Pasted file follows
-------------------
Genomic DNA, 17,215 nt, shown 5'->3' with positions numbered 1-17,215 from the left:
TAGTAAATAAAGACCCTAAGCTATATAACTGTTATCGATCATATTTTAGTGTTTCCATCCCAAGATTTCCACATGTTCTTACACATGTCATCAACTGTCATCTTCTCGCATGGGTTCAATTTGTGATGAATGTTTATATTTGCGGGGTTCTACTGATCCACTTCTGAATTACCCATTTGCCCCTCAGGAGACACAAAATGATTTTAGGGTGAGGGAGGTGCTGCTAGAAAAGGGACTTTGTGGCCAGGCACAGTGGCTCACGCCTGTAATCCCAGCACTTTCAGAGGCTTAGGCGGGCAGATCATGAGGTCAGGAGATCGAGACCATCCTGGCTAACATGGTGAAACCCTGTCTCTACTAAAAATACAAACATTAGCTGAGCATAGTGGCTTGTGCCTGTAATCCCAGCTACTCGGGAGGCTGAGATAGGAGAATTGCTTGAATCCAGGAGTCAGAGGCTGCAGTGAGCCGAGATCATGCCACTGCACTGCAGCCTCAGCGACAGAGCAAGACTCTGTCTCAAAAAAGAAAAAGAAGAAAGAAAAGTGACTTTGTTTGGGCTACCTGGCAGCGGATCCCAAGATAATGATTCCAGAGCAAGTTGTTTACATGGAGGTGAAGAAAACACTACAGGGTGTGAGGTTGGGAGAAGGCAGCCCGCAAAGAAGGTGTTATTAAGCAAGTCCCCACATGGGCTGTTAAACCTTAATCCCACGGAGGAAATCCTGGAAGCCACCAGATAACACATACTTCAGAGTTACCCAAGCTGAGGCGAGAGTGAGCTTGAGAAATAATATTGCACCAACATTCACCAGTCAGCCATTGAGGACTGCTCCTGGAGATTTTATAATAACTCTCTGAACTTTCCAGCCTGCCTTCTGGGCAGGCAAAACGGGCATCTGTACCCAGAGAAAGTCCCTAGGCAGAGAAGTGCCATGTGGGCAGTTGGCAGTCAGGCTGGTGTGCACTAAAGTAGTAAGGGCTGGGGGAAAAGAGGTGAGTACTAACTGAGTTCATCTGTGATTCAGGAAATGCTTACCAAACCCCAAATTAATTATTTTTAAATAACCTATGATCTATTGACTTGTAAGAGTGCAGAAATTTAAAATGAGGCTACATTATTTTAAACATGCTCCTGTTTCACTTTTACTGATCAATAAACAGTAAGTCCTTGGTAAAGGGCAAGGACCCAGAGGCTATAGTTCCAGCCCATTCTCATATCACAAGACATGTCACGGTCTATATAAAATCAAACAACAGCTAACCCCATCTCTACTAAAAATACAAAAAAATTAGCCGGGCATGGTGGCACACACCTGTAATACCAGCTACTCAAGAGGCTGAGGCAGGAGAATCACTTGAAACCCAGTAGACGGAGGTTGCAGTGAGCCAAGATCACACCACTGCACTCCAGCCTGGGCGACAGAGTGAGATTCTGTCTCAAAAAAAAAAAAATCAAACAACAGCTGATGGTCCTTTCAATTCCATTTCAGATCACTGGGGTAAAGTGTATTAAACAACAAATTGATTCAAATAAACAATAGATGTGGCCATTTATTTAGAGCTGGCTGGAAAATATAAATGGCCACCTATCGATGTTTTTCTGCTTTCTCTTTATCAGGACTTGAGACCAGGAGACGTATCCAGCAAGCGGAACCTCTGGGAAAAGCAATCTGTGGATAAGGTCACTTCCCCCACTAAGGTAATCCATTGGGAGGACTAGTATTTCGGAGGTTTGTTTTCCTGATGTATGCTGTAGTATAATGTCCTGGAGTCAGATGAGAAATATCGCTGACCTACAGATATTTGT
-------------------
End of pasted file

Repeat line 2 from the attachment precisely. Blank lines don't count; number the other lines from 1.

TAGTAAATAAAGACCCTAAGCTATATAACTGTTATCGATCATATTTTAGTGTTTCCATCCCAAGATTTCCACATGTTCTTACACATGTCATCAACTGTCATCTTCTCGCATGGGTTCAATTTGTGATGAATGTTTATATTTGCGGGGTTCTACTGATCCACTTCTGAATTACCCATTTGCCCCTCAGGAGACACAAAATGATTTTAGGGTGAGGGAGGTGCTGCTAGAAAAGGGACTTTGTGGCCAGGCACAGTGGCTCACGCCTGTAATCCCAGCACTTTCAGAGGCTTAGGCGGGCAGATCATGAGGTCAGGAGATCGAGACCATCCTGGCTAACATGGTGAAACCCTGTCTCTACTAAAAATACAAACATTAGCTGAGCATAGTGGCTTGTGCCTGTAATCCCAGCTACTCGGGAGGCTGAGATAGGAGAATTGCTTGAATCCAGGAGTCAGAGGCTGCAGTGAGCCGAGATCATGCCACTGCACTGCAGCCTCAGCGACAGAGCAAGACTCTGTCTCAAAAAAGAAAAAGAAGAAAGAAAAGTGACTTTGTTTGGGCTACCTGGCAGCGGATCCCAAGATAATGATTCCAGAGCAAGTTGTTTACATGGAGGTGAAGAAAACACTACAGGGTGTGAGGTTGGGAGAAGGCAGCCCGCAAAGAAGGTGTTATTAAGCAAGTCCCCACATGGGCTGTTAAACCTTAATCCCACGGAGGAAATCCTGGAAGCCACCAGATAACACATACTTCAGAGTTACCCAAGCTGAGGCGAGAGTGAGCTTGAGAAATAATATTGCACCAACATTCACCAGTCAGCCATTGAGGACTGCTCCTGGAGATTTTATAATAACTCTCTGAACTTTCCAGCCTGCCTTCTGGGCAGGCAAAACGGGCATCTGTACCCAGAGAAAGTCCCTAGGCAGAGAAGTGCCATGTGGGCAGTTGGCAGTCAGGCTGGTGTGCACTAAAGTAGTAAGGGCTGGGGGAAAAGAGGTGAGTACTAACTGAGTTCATCTGTGATTCAGGAAATGCTTACCAAACCCCAAATTAATTATTTTTAAATAACCTATGATCTATTGACTTGTAAGAGTGCAGAAATTTAAAATGAGGCTACATTATTTTAAACATGCTCCTGTTTCACTTTTACTGATCAATAAACAGTAAGTCCTTGGTAAAGGGCAAGGACCCAGAGGCTATAGTTCCAGCCCATTCTCATATCACAAGACATGTCACGGTCTATATAAAATCAAACAACAGCTAACCCCATCTCTACTAAAAATACAAAAAAATTAGCCGGGCATGGTGGCACACACCTGTAATACCAGCTACTCAAGAGGCTGAGGCAGGAGAATCACTTGAAACCCAGTAGACGGAGGTTGCAGTGAGCCAAGATCACACCACTGCACTCCAGCCTGGGCGACAGAGTGAGATTCTGTCTCAAAAAAAAAAAAATCAAACAACAGCTGATGGTCCTTTCAATTCCATTTCAGATCACTGGGGTAAAGTGTATTAAACAACAAATTGATTCAAATAAACAATAGATGTGGCCATTTATTTAGAGCTGGCTGGAAAATATAAATGGCCACCTATCGATGTTTTTCTGCTTTCTCTTTATCAGGACTTGAGACCAGGAGACGTATCCAGCAAGCGGAACCTCTGGGAAAAGCAATCTGTGGATAAGGTCACTTCCCCCACTAAGGTAATCCATTGGGAGGACTAGTATTTCGGAGGTTTGTTTTCCTGATGTATGCTGTAGTATAATGTCCTGGAGTCAGATGAGAAATATCGCTGACCTACAGATATTTGT